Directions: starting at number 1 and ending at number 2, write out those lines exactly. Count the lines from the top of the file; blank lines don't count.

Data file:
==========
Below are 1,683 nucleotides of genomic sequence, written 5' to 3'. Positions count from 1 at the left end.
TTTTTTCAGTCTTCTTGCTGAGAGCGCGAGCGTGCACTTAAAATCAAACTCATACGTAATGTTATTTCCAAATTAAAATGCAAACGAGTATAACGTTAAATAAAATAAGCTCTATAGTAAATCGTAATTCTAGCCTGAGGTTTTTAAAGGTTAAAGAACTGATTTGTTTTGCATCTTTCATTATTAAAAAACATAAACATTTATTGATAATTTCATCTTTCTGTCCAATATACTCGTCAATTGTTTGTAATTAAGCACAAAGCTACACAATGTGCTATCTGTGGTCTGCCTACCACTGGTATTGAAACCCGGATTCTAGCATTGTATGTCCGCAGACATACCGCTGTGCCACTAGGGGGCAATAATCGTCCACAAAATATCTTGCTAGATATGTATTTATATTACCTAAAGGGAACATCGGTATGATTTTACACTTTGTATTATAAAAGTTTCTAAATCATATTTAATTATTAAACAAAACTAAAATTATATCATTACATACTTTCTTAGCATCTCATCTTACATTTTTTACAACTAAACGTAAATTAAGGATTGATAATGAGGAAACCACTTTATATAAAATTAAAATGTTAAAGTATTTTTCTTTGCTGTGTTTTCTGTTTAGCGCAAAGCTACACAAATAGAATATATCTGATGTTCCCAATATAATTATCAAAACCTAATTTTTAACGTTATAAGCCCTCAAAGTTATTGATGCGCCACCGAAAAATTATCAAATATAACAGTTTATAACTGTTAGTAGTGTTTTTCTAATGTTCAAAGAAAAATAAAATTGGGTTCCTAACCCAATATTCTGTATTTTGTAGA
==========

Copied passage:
Below are 1,683 nucleotides of genomic sequence, written 5' to 3'. Positions count from 1 at the left end.
TTTTTTCAGTCTTCTTGCTGAGAGCGCGAGCGTGCACTTAAAATCAAACTCATACGTAATGTTATTTCCAAATTAAAATGCAAACGAGTATAACGTTAAATAAAATAAGCTCTATAGTAAATCGTAATTCTAGCCTGAGGTTTTTAAAGGTTAAAGAACTGATTTGTTTTGCATCTTTCATTATTAAAAAACATAAACATTTATTGATAATTTCATCTTTCTGTCCAATATACTCGTCAATTGTTTGTAATTAAGCACAAAGCTACACAATGTGCTATCTGTGGTCTGCCTACCACTGGTATTGAAACCCGGATTCTAGCATTGTATGTCCGCAGACATACCGCTGTGCCACTAGGGGGCAATAATCGTCCACAAAATATCTTGCTAGATATGTATTTATATTACCTAAAGGGAACATCGGTATGATTTTACACTTTGTATTATAAAAGTTTCTAAATCATATTTAATTATTAAACAAAACTAAAATTATATCATTACATACTTTCTTAGCATCTCATCTTACATTTTTTACAACTAAACGTAAATTAAGGATTGATAATGAGGAAACCACTTTATATAAAATTAAAATGTTAAAGTATTTTTCTTTGCTGTGTTTTCTGTTTAGCGCAAAGCTACACAAATAGAATATATCTGATGTTCCCAATATAATTATCAAAACCTAATTTTTAACGTTATAAGCCCTCAAAGTTATTGATGCGCCACCGAAAAATTATCAAATATAACAGTTTATAACTGTTAGTAGTGTTTTTCTAATGTTCAAAGAAAAATAAAATTGGGTTCCTAACCCAATATTCTGTATTTTGTAGA